The Islamic insurgents in Kyrgyzstan’s Batken and Choi-Alan districts continue successfully to elude government troops. By the same token, they seem unable thus far to attain their presumed, primary goal of reaching Uzbek and Kyrgyz sections of the Ferghana Valley. On August 30, Uzbek fighter-bomber aircraft mistakenly killed five and wounded fifteen Kyrgyz civilians in Choi-Alan. The Kyrgyz government had authorized the strikes, but Kyrgyz air defense batteries fired on the Uzbek planes after the incident. Kyrgyzstan has as a result ordered a suspension of Uzbek air strikes.
President Askar Akaev has ordered a selective mobilization of veterans of the Soviet war in Afghanistan to fight the Islamic rebels. At least some of those veterans are presumably experienced in anti-insurgency mountain warfare. Post-Soviet era Kyrgyz conscripts are clearly not up to the task.
On August 28, Russian officials offered to send military equipment and troops to Kyrgyzstan at its request in order to defeat the Islamic rebels. On August 30, Russia’s Defense Minister Igor Sergeev conferred in Moscow with his Kyrgyz counterpart, Esen Topoev, and with Kyrgyzstan’s First Deputy Prime Minister Boris Silaev–that country’s most senior Russian official. Akaev and other Kyrgyz officials have requested Russian assistance in the form of equipment, but have reserved a conclusive answer regarding the troops. Thus far Bishkek insists that Kyrgyzstan and other Central Asian countries can handle the situation basically on their own, with some Russian technical assistance.
Kazakhstan’s Defense Ministry on August 29 and 30 offered to send veterans of the war in Afghanistan as “volunteers” for combat duty in Kyrgyzstan. Senior defense and security officials and staff officers of Kyrgyzstan, Tajikistan, Kazakhstan and Uzbekistan have set up a joint operational headquarter in the city of Osh, the administrative center of the eponymous region in which the Batken and Choi-Alan districts are located.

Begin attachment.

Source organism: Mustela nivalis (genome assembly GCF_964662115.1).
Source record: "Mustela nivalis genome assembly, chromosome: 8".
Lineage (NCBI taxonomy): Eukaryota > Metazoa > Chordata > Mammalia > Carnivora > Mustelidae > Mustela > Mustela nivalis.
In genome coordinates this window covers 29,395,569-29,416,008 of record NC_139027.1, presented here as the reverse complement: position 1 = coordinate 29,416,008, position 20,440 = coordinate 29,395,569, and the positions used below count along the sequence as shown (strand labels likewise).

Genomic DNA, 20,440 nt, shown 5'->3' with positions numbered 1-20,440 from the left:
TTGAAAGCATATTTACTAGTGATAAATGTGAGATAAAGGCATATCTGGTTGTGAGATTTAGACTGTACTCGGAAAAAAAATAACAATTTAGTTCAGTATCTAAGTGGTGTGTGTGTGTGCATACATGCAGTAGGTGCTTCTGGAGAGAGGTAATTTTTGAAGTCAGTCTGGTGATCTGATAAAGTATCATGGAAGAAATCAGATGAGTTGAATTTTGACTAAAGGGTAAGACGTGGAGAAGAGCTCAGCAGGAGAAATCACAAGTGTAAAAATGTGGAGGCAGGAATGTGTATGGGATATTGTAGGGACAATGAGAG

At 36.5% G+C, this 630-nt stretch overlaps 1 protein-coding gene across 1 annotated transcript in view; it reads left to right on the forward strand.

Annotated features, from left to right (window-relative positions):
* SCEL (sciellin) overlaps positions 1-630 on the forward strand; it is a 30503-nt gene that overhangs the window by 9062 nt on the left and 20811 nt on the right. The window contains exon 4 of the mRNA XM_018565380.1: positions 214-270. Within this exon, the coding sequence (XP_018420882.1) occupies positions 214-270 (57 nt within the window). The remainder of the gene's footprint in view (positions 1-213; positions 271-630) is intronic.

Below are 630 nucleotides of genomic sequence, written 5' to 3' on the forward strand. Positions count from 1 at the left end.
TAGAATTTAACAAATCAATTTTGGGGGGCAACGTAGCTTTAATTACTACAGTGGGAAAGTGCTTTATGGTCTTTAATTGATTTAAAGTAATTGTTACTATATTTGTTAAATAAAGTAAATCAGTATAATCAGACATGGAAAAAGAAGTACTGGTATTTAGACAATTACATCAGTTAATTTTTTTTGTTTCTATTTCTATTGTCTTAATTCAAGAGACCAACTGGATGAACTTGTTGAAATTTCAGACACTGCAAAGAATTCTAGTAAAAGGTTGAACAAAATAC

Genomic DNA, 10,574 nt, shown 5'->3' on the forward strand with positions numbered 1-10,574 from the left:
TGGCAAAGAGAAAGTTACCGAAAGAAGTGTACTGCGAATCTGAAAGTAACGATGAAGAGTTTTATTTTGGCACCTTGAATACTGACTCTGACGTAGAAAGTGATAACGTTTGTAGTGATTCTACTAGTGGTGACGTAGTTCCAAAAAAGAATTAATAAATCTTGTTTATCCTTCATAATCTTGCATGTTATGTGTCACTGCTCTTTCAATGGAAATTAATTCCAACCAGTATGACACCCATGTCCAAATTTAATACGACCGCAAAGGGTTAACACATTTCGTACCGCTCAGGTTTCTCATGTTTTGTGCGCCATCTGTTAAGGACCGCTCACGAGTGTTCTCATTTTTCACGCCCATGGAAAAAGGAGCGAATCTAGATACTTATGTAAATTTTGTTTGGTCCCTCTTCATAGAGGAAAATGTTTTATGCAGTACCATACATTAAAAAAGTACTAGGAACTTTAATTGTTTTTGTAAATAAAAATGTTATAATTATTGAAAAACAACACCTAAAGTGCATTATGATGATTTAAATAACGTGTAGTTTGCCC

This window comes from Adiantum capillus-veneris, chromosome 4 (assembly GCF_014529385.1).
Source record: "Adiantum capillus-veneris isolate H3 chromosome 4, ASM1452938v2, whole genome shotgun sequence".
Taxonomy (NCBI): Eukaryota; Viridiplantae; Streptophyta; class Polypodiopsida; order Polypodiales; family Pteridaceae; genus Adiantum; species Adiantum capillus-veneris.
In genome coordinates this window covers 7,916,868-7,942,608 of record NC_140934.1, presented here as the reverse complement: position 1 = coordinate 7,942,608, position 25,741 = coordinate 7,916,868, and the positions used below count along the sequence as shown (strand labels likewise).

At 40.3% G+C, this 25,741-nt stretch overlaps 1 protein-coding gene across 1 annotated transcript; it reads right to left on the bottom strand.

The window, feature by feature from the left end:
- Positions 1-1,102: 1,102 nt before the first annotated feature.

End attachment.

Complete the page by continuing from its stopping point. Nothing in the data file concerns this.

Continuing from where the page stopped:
The Foreign Ministers of Kyrgyzstan, Tajikistan, Kazakhstan and Uzbekistan–the permanently neutral Turkmenistan stayed out–met on August 28 in Osh. The ministers signed a document which is being described as a joint plan to curb cross-border incursions by militants in central Asia in general. The document referred to the rebels as terrorists controlled by foreign countries and organizations; but the ministers stopped short of naming those external sponsors. The meeting served notice that the four countries would take “resolute and severe measures” against illegal border-crossing by armed groups and their “terrorist acts against the peaceful population.” Officials from the four countries now hint that the effort to defeat the guerrillas will require time and large forces (Itar-Tass, Kyrgyzhabar, Habar (Almaty), Hovar (Dushanbe), Kyodo, AP, Reuters, August 28-30; see also the Monitor, August 24-27).
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